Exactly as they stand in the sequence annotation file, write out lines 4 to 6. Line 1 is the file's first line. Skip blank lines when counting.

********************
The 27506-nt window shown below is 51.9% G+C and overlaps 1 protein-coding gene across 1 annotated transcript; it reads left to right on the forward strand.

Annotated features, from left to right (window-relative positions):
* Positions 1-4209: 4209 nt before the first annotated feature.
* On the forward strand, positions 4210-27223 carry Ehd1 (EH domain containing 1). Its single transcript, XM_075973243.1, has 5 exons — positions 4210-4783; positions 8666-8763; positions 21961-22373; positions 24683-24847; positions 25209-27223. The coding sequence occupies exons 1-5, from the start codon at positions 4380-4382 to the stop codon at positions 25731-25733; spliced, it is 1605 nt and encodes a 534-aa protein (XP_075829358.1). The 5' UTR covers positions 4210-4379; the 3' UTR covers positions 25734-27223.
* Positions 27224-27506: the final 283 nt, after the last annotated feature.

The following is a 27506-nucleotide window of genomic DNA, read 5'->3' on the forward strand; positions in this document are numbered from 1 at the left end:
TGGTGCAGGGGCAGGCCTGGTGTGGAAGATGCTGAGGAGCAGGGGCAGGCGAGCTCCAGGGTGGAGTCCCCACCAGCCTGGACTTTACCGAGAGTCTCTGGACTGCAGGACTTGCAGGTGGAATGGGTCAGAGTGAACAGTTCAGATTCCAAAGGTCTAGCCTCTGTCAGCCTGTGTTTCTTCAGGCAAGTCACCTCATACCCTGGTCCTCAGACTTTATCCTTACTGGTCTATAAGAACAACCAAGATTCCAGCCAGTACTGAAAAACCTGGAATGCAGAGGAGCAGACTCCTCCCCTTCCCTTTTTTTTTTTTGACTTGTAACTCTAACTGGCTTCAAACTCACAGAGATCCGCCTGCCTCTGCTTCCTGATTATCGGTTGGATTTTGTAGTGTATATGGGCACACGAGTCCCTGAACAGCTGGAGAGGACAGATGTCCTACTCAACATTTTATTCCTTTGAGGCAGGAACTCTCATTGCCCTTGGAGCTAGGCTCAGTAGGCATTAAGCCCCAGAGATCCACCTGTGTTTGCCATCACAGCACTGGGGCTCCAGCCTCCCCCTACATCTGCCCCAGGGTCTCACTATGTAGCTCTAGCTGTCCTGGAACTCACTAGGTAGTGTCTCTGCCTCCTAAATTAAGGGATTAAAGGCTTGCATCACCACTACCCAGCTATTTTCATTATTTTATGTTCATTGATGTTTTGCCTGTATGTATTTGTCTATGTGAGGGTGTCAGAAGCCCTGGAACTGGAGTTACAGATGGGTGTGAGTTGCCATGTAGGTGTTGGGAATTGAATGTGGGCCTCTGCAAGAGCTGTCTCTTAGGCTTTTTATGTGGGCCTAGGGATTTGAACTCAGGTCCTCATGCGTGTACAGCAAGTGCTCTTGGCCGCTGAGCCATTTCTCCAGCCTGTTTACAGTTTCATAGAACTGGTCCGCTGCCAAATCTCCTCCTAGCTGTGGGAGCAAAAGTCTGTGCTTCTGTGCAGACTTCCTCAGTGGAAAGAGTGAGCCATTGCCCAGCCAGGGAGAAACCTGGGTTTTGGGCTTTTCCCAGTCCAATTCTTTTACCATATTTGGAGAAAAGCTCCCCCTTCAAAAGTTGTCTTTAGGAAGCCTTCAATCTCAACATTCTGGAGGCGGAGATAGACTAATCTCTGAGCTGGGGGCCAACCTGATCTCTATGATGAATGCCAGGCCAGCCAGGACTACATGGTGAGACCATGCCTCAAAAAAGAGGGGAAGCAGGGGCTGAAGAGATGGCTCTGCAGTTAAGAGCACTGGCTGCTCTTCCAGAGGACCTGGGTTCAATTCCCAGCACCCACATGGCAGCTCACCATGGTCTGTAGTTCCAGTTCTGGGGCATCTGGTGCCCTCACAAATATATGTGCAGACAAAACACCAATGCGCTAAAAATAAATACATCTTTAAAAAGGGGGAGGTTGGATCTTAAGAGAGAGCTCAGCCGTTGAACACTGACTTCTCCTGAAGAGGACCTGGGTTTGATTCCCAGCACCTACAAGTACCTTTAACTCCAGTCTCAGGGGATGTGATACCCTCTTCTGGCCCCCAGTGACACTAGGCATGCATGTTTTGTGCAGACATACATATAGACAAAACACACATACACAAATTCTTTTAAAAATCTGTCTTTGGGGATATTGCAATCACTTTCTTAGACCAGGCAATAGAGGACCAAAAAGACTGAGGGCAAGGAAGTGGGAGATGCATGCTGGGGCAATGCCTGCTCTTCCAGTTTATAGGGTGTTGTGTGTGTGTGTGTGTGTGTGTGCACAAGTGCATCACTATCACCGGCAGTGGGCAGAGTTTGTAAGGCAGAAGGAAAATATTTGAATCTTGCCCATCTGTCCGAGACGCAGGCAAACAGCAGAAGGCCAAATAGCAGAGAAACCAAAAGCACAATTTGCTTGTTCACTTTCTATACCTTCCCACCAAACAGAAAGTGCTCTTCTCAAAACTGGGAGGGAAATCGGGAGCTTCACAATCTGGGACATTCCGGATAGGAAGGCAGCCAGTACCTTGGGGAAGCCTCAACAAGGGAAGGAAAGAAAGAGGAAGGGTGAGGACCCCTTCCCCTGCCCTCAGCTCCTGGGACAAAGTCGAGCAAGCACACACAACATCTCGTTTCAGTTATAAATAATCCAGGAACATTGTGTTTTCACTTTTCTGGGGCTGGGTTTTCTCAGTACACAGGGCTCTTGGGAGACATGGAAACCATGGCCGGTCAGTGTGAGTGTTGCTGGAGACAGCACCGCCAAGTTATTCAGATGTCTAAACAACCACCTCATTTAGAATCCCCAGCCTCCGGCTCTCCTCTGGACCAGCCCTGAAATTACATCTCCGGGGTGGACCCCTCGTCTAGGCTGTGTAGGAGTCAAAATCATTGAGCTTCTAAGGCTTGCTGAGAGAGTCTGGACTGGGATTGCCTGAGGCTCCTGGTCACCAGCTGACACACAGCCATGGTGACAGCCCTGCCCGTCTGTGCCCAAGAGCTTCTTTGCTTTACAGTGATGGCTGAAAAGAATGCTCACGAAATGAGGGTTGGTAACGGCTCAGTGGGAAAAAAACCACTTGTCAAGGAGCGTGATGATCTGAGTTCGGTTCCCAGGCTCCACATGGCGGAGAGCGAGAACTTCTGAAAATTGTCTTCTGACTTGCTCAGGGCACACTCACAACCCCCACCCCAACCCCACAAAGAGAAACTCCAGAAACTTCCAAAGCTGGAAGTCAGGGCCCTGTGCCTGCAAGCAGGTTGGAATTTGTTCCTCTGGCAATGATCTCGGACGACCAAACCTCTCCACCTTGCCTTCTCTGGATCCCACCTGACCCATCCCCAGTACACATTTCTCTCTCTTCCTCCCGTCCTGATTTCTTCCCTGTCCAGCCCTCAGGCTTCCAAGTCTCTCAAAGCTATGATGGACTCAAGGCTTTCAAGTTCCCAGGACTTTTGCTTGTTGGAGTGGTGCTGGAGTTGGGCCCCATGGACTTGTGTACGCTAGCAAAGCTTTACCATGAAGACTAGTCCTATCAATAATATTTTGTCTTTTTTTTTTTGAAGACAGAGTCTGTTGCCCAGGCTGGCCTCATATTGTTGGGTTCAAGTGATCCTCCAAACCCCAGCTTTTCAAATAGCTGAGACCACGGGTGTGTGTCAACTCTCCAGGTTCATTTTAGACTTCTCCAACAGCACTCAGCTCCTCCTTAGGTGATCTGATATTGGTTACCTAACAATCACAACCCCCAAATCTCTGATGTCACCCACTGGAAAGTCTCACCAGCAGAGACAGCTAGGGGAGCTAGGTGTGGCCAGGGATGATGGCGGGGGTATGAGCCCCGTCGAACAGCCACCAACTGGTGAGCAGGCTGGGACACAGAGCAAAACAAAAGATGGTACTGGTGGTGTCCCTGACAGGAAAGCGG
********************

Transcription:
* On the forward strand, positions 4210-27223 carry Ehd1 (EH domain containing 1). Its single transcript, XM_075973243.1, has 5 exons — positions 4210-4783; positions 8666-8763; positions 21961-22373; positions 24683-24847; positions 25209-27223. The coding sequence occupies exons 1-5, from the start codon at positions 4380-4382 to the stop codon at positions 25731-25733; spliced, it is 1605 nt and encodes a 534-aa protein (XP_075829358.1). The 5' UTR covers positions 4210-4379; the 3' UTR covers positions 25734-27223.
* Positions 27224-27506: the final 283 nt, after the last annotated feature.

The following is a 27506-nucleotide window of genomic DNA, read 5'->3' on the forward strand; positions in this document are numbered from 1 at the left end: